The history of Cianciullo Marmi began four generations ago. What has characterised these generations?
Towards the end of the 19th century, the founder Antonio Baldi, a sculptor and craftsman with a degree from the Academy of Fine Arts, distinguished himself for his initiative and entrepreneurship.
Between the turn of the 20th century and the end of World War II, his grandchildren Bonaventura and Cianciullo Carmine further developed the manufacturing and commercial side of his business.
The following generation, in the 60s, was represented by Ugo Cianciullo, the son of Bonaventura, who formed the current company in Salerno and boosted trade with the expansion to foreign markets.
The current generation, Paola and Massimo Cianciullo, took over in the early 80s at the time of the second economic boom, and favoured an expansion into the markets of the USA and Europe while establishing the company’s firm position in the Italian market.
Innovate to compete?
Innovation is now a whole new ball game; it is no longer about a simple entrepreneurial spark that can make a product an easily reproducible work of art. Innovation means to first change one’s mindset and be willing to take on the risks associated with new horizons, and not sit idly by but continue to be inspired to build and invent. Cianciullo Marmi lives for innovation as much today as it did yesterday, and will continue to do so.
What should the modern-day entrepreneur do to be competitive in the field of architecture and interior design?
He should be conscientious, work out the production processes and the costs of construction involved, and must ensure better distribution and know how to communicate.
What are the critical issues of today?
The weakness of the sector lies in the two latter stages, distribution and communication. Communication requires continuous updating of the product and its various forms. Distribution requires widespread presence in the target markets.
What is the best approach to production for those who work with marble?
We begin with the research and selection of raw materials, and then offer the benefit of our skills and expertise to help architects and designers best harness their creativity for their projects.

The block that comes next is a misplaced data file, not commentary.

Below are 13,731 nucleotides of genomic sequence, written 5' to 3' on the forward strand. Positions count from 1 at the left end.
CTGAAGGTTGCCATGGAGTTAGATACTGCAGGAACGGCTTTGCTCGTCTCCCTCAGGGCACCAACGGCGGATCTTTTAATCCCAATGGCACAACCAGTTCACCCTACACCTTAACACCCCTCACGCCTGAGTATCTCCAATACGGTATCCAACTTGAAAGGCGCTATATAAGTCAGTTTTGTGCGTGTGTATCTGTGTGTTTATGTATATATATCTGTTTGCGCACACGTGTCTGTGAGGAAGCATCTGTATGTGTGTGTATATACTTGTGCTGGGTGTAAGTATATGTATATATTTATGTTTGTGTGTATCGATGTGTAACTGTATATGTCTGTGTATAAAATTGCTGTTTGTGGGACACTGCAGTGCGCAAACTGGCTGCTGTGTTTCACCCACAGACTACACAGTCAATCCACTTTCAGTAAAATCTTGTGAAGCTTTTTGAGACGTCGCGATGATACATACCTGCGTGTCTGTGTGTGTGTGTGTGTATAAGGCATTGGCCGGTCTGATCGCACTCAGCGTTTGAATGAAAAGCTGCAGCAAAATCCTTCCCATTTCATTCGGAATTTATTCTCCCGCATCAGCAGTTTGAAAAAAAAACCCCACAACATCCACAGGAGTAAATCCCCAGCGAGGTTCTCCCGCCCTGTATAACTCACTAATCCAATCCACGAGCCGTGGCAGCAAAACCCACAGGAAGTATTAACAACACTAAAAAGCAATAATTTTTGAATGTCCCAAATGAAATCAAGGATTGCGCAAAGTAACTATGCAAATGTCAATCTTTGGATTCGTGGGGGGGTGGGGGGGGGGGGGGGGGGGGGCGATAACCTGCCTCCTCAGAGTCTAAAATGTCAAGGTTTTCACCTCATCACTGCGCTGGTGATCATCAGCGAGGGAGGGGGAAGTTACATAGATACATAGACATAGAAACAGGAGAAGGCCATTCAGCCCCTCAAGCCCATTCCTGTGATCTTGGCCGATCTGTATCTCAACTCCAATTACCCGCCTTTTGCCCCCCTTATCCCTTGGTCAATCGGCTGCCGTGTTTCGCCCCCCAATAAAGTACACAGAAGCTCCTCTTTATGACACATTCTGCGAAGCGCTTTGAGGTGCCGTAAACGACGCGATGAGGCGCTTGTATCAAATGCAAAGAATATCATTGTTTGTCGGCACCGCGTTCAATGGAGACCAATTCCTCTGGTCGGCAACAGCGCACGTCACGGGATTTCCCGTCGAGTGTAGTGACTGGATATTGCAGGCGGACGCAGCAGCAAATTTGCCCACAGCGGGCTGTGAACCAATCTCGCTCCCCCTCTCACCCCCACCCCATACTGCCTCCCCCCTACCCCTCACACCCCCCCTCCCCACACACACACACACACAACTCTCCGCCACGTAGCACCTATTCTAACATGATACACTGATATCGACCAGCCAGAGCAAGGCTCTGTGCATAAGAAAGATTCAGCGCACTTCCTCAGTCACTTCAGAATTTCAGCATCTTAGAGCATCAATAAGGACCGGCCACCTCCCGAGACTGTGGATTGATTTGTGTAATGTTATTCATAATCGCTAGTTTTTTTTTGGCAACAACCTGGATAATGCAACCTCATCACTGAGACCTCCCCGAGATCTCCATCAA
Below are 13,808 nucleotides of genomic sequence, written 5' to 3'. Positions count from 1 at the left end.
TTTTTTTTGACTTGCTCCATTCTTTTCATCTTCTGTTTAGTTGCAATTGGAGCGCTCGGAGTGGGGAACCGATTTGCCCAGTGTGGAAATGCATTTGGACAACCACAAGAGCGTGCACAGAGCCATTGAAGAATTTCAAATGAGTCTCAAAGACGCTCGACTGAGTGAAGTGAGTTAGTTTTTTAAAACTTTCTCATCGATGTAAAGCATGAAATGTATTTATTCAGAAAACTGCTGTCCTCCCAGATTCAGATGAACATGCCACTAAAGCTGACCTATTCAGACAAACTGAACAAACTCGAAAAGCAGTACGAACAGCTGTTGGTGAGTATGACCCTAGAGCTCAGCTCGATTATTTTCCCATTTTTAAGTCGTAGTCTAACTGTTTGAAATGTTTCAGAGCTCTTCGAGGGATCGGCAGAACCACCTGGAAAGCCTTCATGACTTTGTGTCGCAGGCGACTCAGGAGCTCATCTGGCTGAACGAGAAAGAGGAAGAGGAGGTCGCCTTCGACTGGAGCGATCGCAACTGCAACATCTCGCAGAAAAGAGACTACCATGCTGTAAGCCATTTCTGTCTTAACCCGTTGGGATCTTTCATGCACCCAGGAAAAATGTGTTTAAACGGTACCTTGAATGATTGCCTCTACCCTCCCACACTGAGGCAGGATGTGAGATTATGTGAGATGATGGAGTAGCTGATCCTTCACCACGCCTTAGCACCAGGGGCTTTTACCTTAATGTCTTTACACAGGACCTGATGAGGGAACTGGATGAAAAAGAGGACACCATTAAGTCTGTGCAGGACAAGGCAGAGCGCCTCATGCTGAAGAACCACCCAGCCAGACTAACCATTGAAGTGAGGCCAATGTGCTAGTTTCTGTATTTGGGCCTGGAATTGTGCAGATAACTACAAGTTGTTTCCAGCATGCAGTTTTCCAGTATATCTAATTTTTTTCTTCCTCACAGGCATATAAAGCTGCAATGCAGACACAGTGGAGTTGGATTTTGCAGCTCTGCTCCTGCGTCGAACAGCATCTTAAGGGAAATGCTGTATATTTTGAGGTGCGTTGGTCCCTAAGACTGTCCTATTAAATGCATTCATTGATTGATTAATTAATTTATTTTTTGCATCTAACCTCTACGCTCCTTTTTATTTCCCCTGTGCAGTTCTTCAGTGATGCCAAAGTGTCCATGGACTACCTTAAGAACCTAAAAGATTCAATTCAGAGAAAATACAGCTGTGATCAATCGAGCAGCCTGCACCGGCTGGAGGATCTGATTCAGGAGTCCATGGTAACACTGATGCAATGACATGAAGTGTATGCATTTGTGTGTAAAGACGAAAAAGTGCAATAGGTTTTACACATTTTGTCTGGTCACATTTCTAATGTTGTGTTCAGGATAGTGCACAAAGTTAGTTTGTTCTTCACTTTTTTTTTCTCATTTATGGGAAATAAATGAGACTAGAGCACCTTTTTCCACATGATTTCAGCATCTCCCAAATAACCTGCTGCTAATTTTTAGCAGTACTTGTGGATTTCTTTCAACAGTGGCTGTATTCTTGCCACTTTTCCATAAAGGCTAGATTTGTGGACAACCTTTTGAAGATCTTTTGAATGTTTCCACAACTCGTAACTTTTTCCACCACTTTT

How do you see the prospect of Italian businesses?
Italy needs an industrial future that is a long time coming! Italian companies are conditioned by globalisation and may yet emerge again if they focus on quality, excellence and broadening of the scope of production. Entrepreneurial Italy will have to work harder than ever before to attain the levels of widespread well-being to which we were formerly accustomed.
Is there a solution?
I think it is necessary to jump-start a spending power, currently blocked by the austerity policy.
What is your opinion of Made in Italy?
It is to be promoted nationwide. Its success is down to creativity, design, quality and entrepreneurial drive, all intangible values that meet non-rational desires better than any others, and this has previously been possible thanks also to competitive labour costs and a favourable foreign exchange rate. The world of Made in Italy has suffered on three fronts: a growth in labour costs (from 2002 to date, these have gone up 18% in Italy but down 8% in Germany), a weak position on the currency markets, and a financial and economic crisis (in 2008) that has reduced consumption on traditional markets. To extricate ourselves from this, we need a competitive industrial policy.
It is a crisis to be interpreted as a global trap: an economy gone mad, a machine “governed” only by the lack of rules desired only by a few speculators, and an impersonal sovereignty of a mere game of playing with capital.
What change do you foresee?
Change will be a very long and slow process. There will definitely be a need to review all the welfare systems to which we are accustomed. We must hope that the system can withstand this new transition. The task of the sovereign states will be to lead and follow change to avoid any dangerous repercussions.
Europe is currently an aggregate of countries where the strongest, and Germany in particular, exercise their hegemony over the others. Germany and the stronger states will in fact be the ones forced to revise their economic policies, or risk an implosion that could damage first their autonomy and then that of Europe. There is a need to step up and take forward the process of expansion beyond Europe.
What hope do we have?
To deconstruct and then rebuild, starting with the real economy. This reasoning leads me to hope that we can still build a future for our country, supporting the real economy and rebalancing it with the financial one. Change will be possible when the market, also through the medium of politics, will overcome distributional inequalities. The system will have to develop greater institutional credibility, modernising the concept of the country.
It belongs to the young; I believe the under 30s will be those who’ll change the future. I see them, I listen to them and I respect them. They are growing up with the fear of insecurity, with the desire to change and with the energy of their age. I see them facing up to collaborative competition that produces positive effects with a view to rebuild our country.